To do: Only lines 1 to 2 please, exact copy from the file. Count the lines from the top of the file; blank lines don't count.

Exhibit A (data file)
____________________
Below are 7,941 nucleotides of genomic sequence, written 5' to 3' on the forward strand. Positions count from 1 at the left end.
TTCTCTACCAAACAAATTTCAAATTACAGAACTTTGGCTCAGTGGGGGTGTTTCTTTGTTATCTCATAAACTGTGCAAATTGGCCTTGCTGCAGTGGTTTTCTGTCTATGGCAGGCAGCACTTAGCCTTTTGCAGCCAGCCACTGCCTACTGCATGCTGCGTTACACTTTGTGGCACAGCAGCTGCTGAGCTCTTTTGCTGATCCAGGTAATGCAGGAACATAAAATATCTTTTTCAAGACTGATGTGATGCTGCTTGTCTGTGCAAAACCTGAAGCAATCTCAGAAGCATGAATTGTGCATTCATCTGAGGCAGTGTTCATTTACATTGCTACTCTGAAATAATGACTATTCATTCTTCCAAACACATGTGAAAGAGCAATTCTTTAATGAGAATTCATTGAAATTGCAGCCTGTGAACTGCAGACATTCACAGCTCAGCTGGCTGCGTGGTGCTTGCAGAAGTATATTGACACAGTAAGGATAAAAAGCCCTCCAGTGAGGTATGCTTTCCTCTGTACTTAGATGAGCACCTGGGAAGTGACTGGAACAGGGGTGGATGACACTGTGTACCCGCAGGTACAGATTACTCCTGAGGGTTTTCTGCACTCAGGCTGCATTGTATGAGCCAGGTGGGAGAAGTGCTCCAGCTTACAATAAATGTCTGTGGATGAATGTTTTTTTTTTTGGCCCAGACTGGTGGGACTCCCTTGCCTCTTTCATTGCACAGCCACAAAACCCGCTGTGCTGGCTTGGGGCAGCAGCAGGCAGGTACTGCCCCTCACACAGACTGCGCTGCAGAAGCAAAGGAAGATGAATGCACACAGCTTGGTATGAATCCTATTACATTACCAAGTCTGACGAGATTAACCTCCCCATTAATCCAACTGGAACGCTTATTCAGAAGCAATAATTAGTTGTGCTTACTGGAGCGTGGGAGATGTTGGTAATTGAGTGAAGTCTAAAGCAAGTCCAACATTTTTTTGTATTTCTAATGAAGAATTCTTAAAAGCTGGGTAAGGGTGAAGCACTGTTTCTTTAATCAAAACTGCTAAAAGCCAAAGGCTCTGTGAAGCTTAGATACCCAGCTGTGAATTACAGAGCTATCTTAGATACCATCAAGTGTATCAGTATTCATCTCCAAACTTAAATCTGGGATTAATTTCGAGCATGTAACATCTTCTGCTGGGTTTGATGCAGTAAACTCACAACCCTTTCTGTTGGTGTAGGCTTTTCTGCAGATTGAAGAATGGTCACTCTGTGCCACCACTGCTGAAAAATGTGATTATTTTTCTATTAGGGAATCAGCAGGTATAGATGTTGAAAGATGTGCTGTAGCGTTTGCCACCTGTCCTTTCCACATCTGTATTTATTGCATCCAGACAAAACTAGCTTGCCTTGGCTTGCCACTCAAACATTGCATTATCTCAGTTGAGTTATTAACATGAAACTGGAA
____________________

Below are 7,941 nucleotides of genomic sequence, written 5' to 3' on the forward strand. Positions count from 1 at the left end.
TTCTCTACCAAACAAATTTCAAATTACAGAACTTTGGCTCAGTGGGGGTGTTTCTTTGTTATCTCATAAACTGTGCAAATTGGCCTTGCTGCAGTGGTTTTCTGTCTATGGCAGGCAGCACTTAGCCTTTTGCAGCCAGCCACTGCCTACTGCATGCTGCGTTACACTTTGTGGCACAGCAGCTGCTGAGCTCTTTTGCTGATCCAGGTAATGCAGGAACATAAAATATCTTTTTCAAGACTGATGTGATGCTGCTTGTCTGTGCAAAACCTGAAGCAATCTCAGAAGCATGAATTGTGCATTCATCTGAGGCAGTGTTCATTTACATTGCTACTCTGAAATAATGACTATTCATTCTTCCAAACACATGTGAAAGAGCAATTCTTTAATGAGAATTCATTGAAATTGCAGCCTGTGAACTGCAGACATTCACAGCTCAGCTGGCTGCGTGGTGCTTGCAGAAGTATATTGACACAGTAAGGATAAAAAGCCCTCCAGTGAGGTATGCTTTCCTCTGTACTTAGATGAGCACCTGGGAAGTGACTGGAACAGGGGTGGATGACACTGTGTACCCGCAGGTACAGATTACTCCTGAGGGTTTTCTGCACTCAGGCTGCATTGTATGAGCCAGGTGGGAGAAGTGCTCCAGCTTACAATAAATGTCTGTGGATGAATGTTTTTTTTTTTGGCCCAGACTGGTGGGACTCCCTTGCCTCTTTCATTGCACAGCCACAAAACCCGCTGTGCTGGCTTGGGGCAGCAGCAGGCAGGTACTGCCCCTCACACAGACTGCGCTGCAGAAGCAAAGGAAGATGAATGCACACAGCTTGGTATGAATCCTATTACATTACCAAGTCTGACGAGATTAACCTCCCCATTAATCCAACTGGAACGCTTATTCAGAAGCAATAATTAGTTGTGCTTACTGGAGCGTGGGAGATGTTGGTAATTGAGTGAAGTCTAAAGCAAGTCCAACATTTTTTTGTATTTCTAATGAAGAATTCTTAAAAGCTGGGTAAGGGTGAAGCACTGTTTCTTTAATCAAAACTGCTAAAAGCCAAAGGCTCTGTGAAGCTTAGATACCCAGCTGTGAATTACAGAGCTATCTTAGATACCATCAAGTGTATCAGTATTCATCTCCAAACTTAAATCTGGGATTAATTTCGAGCATGTAACATCTTCTGCTGGGTTTGATGCAGTAAACTCACAACCCTTTCTGTTGGTGTAGGCTTTTCTGCAGATTGAAGAATGGTCACTCTGTGCCACCACTGCTGAAAAATGTGATTATTTTTCTATTAGGGAATCAGCAGGTATAGATGTTGAAAGATGTGCTGTAGCGTTTGCCACCTGTCCTTTCCACATCTGTATTTATTGCATCCAGACAAAACTAGCTTGCCTTGGCTTGCCACTCAAACATTGCATTATCTCAGTTGAGTTATTAACATGAAACTGGAA